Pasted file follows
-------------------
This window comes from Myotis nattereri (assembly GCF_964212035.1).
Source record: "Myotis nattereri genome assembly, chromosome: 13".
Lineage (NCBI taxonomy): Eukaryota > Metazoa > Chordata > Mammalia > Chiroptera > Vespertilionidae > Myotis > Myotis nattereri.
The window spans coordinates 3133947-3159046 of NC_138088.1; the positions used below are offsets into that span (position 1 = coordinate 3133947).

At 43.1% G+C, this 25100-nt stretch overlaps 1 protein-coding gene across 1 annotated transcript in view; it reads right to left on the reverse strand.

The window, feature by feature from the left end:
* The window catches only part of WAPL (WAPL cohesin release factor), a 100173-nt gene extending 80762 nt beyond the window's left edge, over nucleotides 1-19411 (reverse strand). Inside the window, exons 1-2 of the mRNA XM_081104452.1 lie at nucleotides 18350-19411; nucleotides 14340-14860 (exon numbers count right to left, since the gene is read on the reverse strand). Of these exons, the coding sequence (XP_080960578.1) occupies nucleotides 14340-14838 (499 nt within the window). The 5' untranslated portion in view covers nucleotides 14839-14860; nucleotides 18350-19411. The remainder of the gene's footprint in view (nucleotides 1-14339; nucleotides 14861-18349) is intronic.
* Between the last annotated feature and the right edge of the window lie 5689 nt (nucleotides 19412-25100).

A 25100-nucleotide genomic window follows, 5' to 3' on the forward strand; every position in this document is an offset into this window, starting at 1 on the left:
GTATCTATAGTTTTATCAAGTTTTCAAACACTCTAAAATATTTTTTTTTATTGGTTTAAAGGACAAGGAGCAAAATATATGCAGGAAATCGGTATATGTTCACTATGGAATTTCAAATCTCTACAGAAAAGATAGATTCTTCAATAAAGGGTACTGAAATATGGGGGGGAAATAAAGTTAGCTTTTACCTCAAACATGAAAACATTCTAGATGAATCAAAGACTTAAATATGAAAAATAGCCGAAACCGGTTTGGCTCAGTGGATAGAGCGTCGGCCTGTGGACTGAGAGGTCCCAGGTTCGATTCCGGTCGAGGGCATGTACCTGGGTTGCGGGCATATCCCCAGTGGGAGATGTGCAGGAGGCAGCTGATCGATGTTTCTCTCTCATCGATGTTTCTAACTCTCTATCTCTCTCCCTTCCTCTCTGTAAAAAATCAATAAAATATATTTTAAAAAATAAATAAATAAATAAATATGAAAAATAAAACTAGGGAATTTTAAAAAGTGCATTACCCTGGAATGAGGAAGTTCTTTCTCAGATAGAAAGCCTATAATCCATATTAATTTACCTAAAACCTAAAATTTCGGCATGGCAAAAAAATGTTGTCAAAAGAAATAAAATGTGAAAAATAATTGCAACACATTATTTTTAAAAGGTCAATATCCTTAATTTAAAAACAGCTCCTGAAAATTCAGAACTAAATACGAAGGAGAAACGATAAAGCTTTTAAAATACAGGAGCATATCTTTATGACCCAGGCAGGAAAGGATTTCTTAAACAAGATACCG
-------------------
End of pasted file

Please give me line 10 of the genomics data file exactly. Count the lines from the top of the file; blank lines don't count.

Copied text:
GTATCTATAGTTTTATCAAGTTTTCAAACACTCTAAAATATTTTTTTTTATTGGTTTAAAGGACAAGGAGCAAAATATATGCAGGAAATCGGTATATGTTCACTATGGAATTTCAAATCTCTACAGAAAAGATAGATTCTTCAATAAAGGGTACTGAAATATGGGGGGGAAATAAAGTTAGCTTTTACCTCAAACATGAAAACATTCTAGATGAATCAAAGACTTAAATATGAAAAATAGCCGAAACCGGTTTGGCTCAGTGGATAGAGCGTCGGCCTGTGGACTGAGAGGTCCCAGGTTCGATTCCGGTCGAGGGCATGTACCTGGGTTGCGGGCATATCCCCAGTGGGAGATGTGCAGGAGGCAGCTGATCGATGTTTCTCTCTCATCGATGTTTCTAACTCTCTATCTCTCTCCCTTCCTCTCTGTAAAAAATCAATAAAATATATTTTAAAAAATAAATAAATAAATAAATATGAAAAATAAAACTAGGGAATTTTAAAAAGTGCATTACCCTGGAATGAGGAAGTTCTTTCTCAGATAGAAAGCCTATAATCCATATTAATTTACCTAAAACCTAAAATTTCGGCATGGCAAAAAAATGTTGTCAAAAGAAATAAAATGTGAAAAATAATTGCAACACATTATTTTTAAAAGGTCAATATCCTTAATTTAAAAACAGCTCCTGAAAATTCAGAACTAAATACGAAGGAGAAACGATAAAGCTTTTAAAATACAGGAGCATATCTTTATGACCCAGGCAGGAAAGGATTTCTTAAACAAGATACCG